Despite notes on the Scaddan family tree that “Happy Jack” Scaddan was the Prime Minister of Western Australia, he was, in fact, Premier.
John Scaddan (1876-1934), miner, engine driver, premier and businessman, was born on 4 August 1876 at Moonta, South Australia, second youngest of twelve children of Richard Scaddan, hard-rock miner, and his wife Jennifer, née Smitheram, Cornish migrants. The family moved to Woodside where John attended primary school. When he was 13 the family moved to Eaglehawk, Victoria, where he worked in the mines, read widely, attended the Bendigo School of Mines part time, and gained an engine driver’s certificate. He played football and was a Methodist Sunday school superintendent.
In 1896 Scaddan went to the Western Australian goldfields and operated a stationary steam-engine at a mine. On 9 May 1900 at Boulder he married Elizabeth Fawkner, who died on 21 September 1902 of Bright’s disease. On 1 September 1904 he married Henrietta Edwards.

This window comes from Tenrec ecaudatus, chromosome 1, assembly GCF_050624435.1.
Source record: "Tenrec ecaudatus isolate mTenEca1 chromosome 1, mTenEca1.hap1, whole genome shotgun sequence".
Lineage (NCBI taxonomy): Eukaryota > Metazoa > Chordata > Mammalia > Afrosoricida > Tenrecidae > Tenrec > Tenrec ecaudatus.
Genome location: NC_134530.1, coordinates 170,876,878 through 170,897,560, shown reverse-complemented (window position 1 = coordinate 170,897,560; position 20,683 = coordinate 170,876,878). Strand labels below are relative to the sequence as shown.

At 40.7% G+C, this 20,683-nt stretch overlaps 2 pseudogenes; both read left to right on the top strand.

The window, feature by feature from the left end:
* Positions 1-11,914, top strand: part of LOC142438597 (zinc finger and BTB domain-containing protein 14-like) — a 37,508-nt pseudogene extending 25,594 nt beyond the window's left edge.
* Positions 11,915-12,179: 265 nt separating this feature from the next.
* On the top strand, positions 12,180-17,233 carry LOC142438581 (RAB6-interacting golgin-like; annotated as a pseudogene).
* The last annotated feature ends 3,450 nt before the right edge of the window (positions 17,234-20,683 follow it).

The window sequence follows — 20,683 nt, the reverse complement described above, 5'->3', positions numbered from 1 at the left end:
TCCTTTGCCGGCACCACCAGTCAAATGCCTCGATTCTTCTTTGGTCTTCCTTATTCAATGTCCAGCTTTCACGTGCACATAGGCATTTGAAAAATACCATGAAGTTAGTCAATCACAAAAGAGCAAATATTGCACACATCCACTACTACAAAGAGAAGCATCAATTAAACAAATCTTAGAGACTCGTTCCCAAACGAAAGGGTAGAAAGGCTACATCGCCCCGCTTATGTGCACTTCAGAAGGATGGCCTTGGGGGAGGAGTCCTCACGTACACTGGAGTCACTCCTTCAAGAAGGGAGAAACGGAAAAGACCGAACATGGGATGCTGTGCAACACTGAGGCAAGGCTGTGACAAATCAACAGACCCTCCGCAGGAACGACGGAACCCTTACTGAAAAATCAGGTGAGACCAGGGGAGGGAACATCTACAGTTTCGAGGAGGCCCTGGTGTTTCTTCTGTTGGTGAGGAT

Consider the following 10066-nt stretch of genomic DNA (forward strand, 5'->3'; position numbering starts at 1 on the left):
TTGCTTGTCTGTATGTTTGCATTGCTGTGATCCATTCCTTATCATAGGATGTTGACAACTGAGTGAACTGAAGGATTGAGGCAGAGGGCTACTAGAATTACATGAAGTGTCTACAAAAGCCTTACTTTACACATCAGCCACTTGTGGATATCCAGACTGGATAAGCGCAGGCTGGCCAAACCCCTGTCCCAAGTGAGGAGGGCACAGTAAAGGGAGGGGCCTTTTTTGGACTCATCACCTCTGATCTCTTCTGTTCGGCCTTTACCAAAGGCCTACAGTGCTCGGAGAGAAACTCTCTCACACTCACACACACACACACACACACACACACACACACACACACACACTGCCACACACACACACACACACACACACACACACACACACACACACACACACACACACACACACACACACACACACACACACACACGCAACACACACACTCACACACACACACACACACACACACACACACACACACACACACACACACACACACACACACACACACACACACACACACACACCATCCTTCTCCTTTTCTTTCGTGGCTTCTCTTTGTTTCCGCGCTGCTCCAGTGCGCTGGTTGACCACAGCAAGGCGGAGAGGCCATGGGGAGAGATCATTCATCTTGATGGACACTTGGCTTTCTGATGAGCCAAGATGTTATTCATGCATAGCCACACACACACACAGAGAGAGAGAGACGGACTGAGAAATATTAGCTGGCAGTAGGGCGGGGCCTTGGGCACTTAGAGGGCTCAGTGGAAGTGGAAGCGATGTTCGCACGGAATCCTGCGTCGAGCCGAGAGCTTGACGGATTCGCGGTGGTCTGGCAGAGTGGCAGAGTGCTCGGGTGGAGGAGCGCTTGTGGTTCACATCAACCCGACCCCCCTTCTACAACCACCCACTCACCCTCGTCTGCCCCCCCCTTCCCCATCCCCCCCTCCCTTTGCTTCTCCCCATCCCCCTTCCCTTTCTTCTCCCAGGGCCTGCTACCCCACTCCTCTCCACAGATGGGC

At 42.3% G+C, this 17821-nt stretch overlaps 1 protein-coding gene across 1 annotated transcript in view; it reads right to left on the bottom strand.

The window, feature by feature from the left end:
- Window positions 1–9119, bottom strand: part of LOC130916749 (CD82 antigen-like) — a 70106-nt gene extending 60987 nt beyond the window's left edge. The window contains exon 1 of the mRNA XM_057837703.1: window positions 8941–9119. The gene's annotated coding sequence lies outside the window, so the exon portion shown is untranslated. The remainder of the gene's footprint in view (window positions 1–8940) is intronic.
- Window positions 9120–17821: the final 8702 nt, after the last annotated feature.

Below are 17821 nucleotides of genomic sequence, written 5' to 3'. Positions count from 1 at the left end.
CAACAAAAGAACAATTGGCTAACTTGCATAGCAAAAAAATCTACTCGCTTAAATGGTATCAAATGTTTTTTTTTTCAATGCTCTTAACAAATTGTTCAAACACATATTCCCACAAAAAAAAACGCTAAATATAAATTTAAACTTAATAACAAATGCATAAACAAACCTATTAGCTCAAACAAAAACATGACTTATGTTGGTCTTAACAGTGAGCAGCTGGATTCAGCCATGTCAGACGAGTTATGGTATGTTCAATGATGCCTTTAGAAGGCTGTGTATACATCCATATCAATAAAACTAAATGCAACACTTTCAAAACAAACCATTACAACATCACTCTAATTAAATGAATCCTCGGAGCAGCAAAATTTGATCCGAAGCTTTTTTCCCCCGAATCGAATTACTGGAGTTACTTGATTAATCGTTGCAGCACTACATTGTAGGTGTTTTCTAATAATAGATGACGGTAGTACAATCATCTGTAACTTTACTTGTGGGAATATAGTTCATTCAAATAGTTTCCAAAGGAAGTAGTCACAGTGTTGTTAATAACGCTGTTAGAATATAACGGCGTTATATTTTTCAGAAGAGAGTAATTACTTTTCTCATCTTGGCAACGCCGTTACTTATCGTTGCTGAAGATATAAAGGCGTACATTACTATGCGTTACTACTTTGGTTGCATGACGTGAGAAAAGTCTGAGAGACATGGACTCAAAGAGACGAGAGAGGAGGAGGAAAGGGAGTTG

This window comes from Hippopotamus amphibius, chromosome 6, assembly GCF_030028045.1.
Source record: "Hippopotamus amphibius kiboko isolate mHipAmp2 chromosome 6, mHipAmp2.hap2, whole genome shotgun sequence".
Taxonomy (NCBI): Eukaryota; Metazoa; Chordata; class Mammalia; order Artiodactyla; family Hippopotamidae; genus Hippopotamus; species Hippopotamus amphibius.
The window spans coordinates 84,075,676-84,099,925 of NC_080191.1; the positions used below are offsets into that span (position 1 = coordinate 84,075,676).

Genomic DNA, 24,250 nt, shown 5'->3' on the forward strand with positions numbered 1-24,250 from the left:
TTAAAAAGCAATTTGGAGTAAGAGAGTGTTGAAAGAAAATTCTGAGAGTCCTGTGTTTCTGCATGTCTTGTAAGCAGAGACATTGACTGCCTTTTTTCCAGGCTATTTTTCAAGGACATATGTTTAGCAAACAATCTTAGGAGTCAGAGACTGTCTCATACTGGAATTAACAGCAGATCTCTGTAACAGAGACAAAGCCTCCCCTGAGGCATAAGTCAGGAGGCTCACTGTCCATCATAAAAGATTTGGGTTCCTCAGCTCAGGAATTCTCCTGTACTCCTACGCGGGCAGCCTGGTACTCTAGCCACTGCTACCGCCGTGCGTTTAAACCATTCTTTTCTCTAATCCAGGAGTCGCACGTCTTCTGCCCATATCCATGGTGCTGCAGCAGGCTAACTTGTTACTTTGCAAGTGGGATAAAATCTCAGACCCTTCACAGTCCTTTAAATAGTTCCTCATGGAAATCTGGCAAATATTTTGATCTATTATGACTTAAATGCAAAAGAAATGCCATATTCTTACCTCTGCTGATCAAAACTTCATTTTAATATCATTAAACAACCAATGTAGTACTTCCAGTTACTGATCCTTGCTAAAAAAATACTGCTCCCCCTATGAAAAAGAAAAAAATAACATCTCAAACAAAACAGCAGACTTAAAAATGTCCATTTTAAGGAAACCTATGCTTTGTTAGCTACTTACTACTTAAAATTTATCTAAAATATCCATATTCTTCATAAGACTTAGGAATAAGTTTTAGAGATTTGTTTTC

A member of the Goldfields Amalgamated Certificated Engine-drivers’ Union, he won Ivanhoe for Labor at the State election of 28 June 1904, when the party’s strength in the 50-man Legislative Assembly rose from 6 to 22; he had been out of work and thought he ‘might as well have a fly’. He spoke mainly on gold-mining issues, principally mine regulation and the inspection of machinery, but by 1906 began to debate more widely. In 1906-11 he was secretary of the Australian Labour Federation (Western Australian Division); in that post he helped to arrange the building of the Perth Trades Hall.
By 1909 Scaddan was one of Labor’s main parliamentary speakers, prone to make speeches of up to three hours. On 3 August 1910 he was elected party leader, succeeding Thomas Bath. His first major controversy as leader was his attack on an electoral redistribution by Frank Wilson’s Liberal government. It was alleged to be a gerrymander, but the October 1911 election was a Labor triumph.